The big French banks were nursing their wounds Thursday after a huge sell-off Wednesday afternoon.
Rumors that France might be the next major economy to lose its AAA credit rating, after the US was downgraded by Standard & Poor's late last week, helped drive European markets down Wednesday.
That happened despite the three major credit ratings issuing statements saying that France's rating was not at risk, and an S&P analyst saying publicly that France was doing a better job of tackling its debt problems than the US.
But one analyst says it wasn't fear of a French downgrade, but broader economic issues, that hit the bank stocks.
"People are shorting these stocks and pushing them down because of fear about the broader macro issues," Chris Wheeler, analyst at Mediobanca, told CNBC Thursday. "Nobody really listens to what analysts like me say."
The share price of Societe Generale fell by 15 percent Wednesday and was down as much as 8 percent on Thursday, despite the bank insisting that its exposure to struggling economies elsewhere in the euro zone did not threaten its stability.
In an interview with CNBC, chief executive Frederic Oudea insisted that Societe Generale has "limited exposure" to banks in Spain and Italy and is on pace to have enough capital set aside to meet Basel III solvency requirements by the end of 2013.
The bank has asked France's stock market regulator AMF to open an investigation into the source of the rumors, which hit its share price yesterday.
'Solidity in a Difficult Economic Environment'
Meanwhile, France's top banker firmly defended the country's banks following a two-day sell-off that has wiped billions of euros from their market value as investors fear over their exposure to European government debt.
The renewed bout of jitters Thursday have come despite assurances from policymakers and credit rating agencies and highlights the anxiety among investors over Europe's attempts to deal with its debt crisis.
The head of France's central bank Christian Noyer blamed "unfounded rumors" for the plunge in shares of the country's top banks, including Societe Generale and BNP Paribas, and said the country's financial institutions were sound.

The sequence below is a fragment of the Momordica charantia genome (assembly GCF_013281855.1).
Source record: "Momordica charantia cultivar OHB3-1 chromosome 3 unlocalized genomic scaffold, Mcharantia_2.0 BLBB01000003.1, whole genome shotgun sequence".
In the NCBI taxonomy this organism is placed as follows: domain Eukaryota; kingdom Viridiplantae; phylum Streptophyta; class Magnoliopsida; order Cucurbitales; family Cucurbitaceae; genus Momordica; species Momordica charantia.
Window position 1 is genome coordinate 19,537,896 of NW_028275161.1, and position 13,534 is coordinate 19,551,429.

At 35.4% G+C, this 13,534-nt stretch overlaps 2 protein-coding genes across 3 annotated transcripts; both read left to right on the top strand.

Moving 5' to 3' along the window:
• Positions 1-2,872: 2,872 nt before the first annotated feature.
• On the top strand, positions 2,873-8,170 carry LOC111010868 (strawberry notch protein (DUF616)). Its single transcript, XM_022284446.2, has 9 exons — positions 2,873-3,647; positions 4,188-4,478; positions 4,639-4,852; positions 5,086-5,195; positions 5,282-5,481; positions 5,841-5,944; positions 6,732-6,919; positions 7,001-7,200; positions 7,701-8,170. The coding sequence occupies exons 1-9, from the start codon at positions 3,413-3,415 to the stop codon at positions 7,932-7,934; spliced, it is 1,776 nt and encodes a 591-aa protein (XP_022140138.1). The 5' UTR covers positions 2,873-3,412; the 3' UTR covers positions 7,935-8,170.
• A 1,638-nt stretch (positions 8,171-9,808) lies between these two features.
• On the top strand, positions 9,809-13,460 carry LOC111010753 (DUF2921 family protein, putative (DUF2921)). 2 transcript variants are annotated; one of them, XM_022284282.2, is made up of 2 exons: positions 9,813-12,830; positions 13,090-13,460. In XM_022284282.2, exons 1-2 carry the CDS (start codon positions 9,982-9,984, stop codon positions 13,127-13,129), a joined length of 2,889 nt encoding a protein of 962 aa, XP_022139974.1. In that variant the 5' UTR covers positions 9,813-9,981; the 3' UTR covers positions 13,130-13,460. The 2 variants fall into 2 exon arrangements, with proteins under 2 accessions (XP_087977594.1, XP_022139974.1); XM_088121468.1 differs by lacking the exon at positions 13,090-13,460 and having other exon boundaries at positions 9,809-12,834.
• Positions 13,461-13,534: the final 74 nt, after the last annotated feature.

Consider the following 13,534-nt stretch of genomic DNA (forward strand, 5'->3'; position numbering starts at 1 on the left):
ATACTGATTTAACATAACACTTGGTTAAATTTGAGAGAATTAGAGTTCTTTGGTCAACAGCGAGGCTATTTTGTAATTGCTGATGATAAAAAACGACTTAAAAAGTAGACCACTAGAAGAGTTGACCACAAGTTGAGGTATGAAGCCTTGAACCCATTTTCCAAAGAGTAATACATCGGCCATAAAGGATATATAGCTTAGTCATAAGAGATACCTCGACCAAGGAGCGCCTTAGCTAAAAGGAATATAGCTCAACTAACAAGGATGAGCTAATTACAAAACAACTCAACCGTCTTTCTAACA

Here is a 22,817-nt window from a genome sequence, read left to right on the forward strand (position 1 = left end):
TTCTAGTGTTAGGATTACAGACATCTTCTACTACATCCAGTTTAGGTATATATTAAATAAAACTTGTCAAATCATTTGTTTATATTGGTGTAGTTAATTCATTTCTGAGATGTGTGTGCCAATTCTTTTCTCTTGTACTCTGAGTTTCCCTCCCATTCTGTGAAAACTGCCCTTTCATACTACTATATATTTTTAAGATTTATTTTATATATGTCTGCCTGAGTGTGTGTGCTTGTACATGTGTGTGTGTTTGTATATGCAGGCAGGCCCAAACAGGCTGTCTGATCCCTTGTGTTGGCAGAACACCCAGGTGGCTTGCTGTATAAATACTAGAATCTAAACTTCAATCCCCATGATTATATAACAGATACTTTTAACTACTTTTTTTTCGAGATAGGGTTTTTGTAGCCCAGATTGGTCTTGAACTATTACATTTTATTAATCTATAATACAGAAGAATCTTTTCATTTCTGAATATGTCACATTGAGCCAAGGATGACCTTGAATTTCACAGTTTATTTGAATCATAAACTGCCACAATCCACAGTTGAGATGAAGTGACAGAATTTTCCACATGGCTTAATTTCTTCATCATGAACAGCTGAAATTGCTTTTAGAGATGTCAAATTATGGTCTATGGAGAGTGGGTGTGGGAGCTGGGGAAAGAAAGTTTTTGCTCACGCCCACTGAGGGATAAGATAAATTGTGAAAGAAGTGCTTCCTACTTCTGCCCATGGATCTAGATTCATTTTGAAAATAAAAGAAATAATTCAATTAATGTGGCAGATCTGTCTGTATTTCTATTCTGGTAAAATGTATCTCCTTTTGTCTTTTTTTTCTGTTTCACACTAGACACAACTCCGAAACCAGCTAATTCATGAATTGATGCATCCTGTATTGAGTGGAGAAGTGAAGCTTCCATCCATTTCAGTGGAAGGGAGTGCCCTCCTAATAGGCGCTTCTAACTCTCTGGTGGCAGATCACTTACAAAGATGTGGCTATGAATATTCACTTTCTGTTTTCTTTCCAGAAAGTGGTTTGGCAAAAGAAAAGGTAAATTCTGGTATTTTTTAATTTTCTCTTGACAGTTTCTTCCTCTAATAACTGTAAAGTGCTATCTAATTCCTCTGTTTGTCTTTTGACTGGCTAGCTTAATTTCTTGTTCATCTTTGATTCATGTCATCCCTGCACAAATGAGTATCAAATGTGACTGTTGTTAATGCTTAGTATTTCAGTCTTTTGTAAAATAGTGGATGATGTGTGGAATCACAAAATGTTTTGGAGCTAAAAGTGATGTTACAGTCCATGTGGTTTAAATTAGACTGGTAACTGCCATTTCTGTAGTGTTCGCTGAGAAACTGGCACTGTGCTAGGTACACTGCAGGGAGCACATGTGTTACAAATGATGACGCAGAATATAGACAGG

In a statement, Noyer said that French banks' first-half earnings "confirmed their solidity in a difficult economic environment" and that the banks' capital cushions were healthy.
Volatile and nervous traders have ignored officials' repeated attempts to assuage their fears, and the stocks continued to drop in mid-afternoon trading.
Analysts were left grasping to identify a single trigger for the sudden reversal.
"There's nothing behind it, its a market of malintentioned speculators trading on pure rumors," said Marc Touati, an economist at French trading firm Assya Compagnie Financiere.
France has become the latest to be caught in the debt crisis crossfire afflicting Europe, and its government is taking pains to assure markets that it won't be the next to see its credit rating downgraded. French President Nicolas Sarkozy cut short his holiday Wednesday and ordered his ministers to come up with new budget cuts to ensure that France sticks to deficit-cutting targets.
However, his return did little to soothe investor worries about the country's rating even though all three leading credit rating agencies reaffirmed their current triple-A assessment of France.
"The market is in a phase of extreme volatility today so any news, even if it is not confirmed, is believed to be true," said Dominique Dequidt, fund manager at KBL Richelieu investment firm in Paris.